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Aside

Flag Day is a perfect opportunity to share and discuss flag improvement proposals

On this day in 1777, the Continental Congress of the United States of America adopted the flag that would ultimately evolve into the Stars and Stripes we know and see everywhere today. Since 1916, that event has been commemorated as Flag Day in a myriad of ways in communities across the country.

While Flag Day in the United States honors the adoption of the nation’s flag, it’s also presents an opportunity to celebrate flags of all kinds and discuss proposals to improve flags. Today, in honor of Flag Day, we will be sharing and commenting on two flag improvement proposals that intrigue us and merit consideration.

We’ll start with Daniel Quasar’s concept for a revamped Pride flag.

June happens to be Pride Month, when the Pride flag is most commonly flown, so this is an ideal time to talk about the Pride flag and the symbolism behind it.

The original rainbow Pride flag looks like this:

Original rainbow Pride flag

It was designed by Gilbert Baker and dates back to 1978.

It’s a classic flag, to be sure, and not one that suffers from a design flaw.

(For a gallery of other Pride flags, see this Wikipedia page.)

However, graphic designer Daniel Quasar has nonetheless redesigned it to emphasize progress, diversity, and inclusion. Instead of adding more stripes of different colors, as others had done, Quasar’s design adds a chevron.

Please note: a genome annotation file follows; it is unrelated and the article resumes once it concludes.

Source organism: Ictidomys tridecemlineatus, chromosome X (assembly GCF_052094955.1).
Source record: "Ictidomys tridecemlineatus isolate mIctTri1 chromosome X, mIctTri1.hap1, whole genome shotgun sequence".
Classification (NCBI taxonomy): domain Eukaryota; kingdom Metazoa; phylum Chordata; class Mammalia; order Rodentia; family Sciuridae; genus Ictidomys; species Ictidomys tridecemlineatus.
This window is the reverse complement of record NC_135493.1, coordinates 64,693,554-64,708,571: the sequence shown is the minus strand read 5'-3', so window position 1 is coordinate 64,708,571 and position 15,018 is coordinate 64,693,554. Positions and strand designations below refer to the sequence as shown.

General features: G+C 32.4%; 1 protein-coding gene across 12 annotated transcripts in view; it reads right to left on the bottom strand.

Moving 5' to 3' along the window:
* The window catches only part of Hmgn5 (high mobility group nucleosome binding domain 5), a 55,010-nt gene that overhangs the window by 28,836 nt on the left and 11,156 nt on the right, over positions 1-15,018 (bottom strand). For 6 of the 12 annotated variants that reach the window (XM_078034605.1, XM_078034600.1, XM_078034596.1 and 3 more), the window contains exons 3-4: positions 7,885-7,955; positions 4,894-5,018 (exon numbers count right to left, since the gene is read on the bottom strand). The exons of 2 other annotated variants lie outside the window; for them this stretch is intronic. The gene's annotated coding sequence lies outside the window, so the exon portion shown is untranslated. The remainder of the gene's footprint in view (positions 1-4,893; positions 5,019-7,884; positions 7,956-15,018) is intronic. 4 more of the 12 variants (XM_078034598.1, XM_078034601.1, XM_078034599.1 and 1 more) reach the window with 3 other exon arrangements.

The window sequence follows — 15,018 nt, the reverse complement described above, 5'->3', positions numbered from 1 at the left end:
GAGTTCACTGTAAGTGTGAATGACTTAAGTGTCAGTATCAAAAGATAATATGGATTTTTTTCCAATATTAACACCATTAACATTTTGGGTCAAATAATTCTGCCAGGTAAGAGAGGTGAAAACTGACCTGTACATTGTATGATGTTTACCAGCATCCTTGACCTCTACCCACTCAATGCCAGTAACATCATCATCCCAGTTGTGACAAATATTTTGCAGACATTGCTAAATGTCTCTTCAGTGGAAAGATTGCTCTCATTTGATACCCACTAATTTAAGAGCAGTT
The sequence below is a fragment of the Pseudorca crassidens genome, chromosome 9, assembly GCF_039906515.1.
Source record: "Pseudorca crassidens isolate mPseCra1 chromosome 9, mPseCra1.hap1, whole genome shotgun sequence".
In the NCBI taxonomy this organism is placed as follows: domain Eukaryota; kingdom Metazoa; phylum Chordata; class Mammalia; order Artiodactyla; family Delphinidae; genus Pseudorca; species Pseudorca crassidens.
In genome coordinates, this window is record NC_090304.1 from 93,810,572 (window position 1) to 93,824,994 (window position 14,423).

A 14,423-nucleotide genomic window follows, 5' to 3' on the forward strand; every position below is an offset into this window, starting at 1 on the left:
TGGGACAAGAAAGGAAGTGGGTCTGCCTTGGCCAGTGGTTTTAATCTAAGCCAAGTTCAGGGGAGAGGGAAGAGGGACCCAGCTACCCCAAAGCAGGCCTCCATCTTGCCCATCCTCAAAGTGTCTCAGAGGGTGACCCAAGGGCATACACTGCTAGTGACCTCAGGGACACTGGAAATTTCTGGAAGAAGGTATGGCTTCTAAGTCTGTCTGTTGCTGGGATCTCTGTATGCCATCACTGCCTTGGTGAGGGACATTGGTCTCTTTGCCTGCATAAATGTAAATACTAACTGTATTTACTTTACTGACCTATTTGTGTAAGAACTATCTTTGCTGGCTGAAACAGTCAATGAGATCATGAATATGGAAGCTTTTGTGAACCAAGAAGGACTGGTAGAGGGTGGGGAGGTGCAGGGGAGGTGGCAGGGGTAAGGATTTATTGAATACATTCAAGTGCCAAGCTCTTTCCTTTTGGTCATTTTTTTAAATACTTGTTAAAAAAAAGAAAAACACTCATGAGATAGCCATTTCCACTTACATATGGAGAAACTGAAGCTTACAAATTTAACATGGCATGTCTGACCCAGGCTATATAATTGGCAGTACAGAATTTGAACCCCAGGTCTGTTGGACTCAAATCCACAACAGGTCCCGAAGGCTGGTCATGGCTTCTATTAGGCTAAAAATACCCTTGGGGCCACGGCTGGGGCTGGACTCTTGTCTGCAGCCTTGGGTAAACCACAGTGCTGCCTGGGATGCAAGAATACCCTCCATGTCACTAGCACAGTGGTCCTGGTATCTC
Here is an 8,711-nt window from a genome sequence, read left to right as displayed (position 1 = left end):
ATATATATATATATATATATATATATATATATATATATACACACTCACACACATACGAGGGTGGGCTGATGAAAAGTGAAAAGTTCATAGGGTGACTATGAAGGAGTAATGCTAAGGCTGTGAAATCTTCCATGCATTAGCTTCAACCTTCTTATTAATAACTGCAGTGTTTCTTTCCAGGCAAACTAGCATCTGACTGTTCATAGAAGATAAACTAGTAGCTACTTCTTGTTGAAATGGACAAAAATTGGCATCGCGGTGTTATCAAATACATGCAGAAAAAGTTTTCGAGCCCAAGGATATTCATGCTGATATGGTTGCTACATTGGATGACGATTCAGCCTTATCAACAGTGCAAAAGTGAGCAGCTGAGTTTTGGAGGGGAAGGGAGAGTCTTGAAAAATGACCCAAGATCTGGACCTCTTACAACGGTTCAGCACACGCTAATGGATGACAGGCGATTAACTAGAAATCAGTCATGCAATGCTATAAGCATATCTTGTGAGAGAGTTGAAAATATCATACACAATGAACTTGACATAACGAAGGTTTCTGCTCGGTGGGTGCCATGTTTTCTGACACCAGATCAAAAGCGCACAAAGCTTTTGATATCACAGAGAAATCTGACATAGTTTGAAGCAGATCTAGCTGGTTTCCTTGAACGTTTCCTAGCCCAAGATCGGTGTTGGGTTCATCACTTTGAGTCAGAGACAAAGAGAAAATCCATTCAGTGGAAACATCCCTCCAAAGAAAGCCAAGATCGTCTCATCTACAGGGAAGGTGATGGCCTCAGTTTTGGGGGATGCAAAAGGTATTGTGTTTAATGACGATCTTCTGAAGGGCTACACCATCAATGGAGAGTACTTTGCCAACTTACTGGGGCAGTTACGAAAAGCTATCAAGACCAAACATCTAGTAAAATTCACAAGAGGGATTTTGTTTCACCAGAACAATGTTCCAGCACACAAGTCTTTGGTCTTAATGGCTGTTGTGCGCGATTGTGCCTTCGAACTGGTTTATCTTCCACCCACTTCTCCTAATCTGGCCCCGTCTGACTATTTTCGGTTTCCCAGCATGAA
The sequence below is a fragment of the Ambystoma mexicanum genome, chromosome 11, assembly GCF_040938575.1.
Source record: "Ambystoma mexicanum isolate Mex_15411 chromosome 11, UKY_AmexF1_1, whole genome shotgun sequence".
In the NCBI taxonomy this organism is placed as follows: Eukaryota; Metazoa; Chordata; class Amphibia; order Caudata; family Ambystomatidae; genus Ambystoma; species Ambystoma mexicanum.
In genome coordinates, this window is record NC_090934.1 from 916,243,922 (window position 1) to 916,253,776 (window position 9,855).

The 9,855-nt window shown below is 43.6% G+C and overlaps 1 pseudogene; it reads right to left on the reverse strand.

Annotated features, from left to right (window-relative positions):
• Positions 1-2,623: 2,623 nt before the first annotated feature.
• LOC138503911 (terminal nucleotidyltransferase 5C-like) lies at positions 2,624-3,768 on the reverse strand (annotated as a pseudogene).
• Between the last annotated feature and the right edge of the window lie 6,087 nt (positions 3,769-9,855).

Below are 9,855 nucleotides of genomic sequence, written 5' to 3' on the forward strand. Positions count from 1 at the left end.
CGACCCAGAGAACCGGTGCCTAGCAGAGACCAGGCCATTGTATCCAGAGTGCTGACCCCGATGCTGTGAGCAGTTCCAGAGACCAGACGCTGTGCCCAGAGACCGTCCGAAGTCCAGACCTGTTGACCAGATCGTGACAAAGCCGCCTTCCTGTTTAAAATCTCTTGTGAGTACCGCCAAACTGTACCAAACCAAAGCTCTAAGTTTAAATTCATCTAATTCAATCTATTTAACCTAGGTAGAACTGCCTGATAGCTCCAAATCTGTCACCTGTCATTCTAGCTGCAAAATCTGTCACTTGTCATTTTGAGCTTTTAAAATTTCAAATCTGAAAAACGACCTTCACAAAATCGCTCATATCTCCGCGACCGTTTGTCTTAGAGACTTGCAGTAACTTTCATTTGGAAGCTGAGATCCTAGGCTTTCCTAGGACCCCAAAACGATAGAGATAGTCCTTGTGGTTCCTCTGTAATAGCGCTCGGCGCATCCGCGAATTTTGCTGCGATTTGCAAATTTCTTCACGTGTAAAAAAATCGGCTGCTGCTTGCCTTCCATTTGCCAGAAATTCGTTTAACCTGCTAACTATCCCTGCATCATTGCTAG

The black and brown stripes represent underrepresented and disadvantaged LGBTQ+ communities of color, along with the colors pink, light blue and white, which are seen on the transgender Pride flag.

Quasar rolled out his redesigned flag last year and it has aged very well.

Redesigned LGBTQ Pride flag

What we like about this redesign is that it honors the original while adding a tasteful, modern twist. The chevron speaks to where the movement for equal rights is today, and what challenges lie ahead in ensuring that everyone is free to live a happy and prosperous life no matter their sexual orientation.

Moving on, let’s talk about the flag of the City of Seattle, which has been criticized as ugly and violating the principles of good flag design.

The original Seattle flag dates back to 1990. David Wright created the flag for the Goodwill Games. It was never mass produced and is not widely used as a symbol of the city. (The flag does, however, incorporate the more widely used seal.)

Here’s the original Seattle flag:

Flag of the City of Seattle

Graphic designer Riley Raker decided to take a shot at redesigning the flag without starting over from scratch. Instead of going for something completely different, he chose to simplify and streamline. The result is excellent. Elegant.

Seattle flag redesign

“Separating the colors with rigid vertical lines didn’t feel appropriate so I referenced the seal with curved separations,” Raker explains. “Once I had the elements of the design, I looked at dozens of color variations, but the most obvious choice seemed best. I added green to complement the teal and white of our current flag.”

This tasteful redesign would serve the City of Seattle well were it to be adopted.

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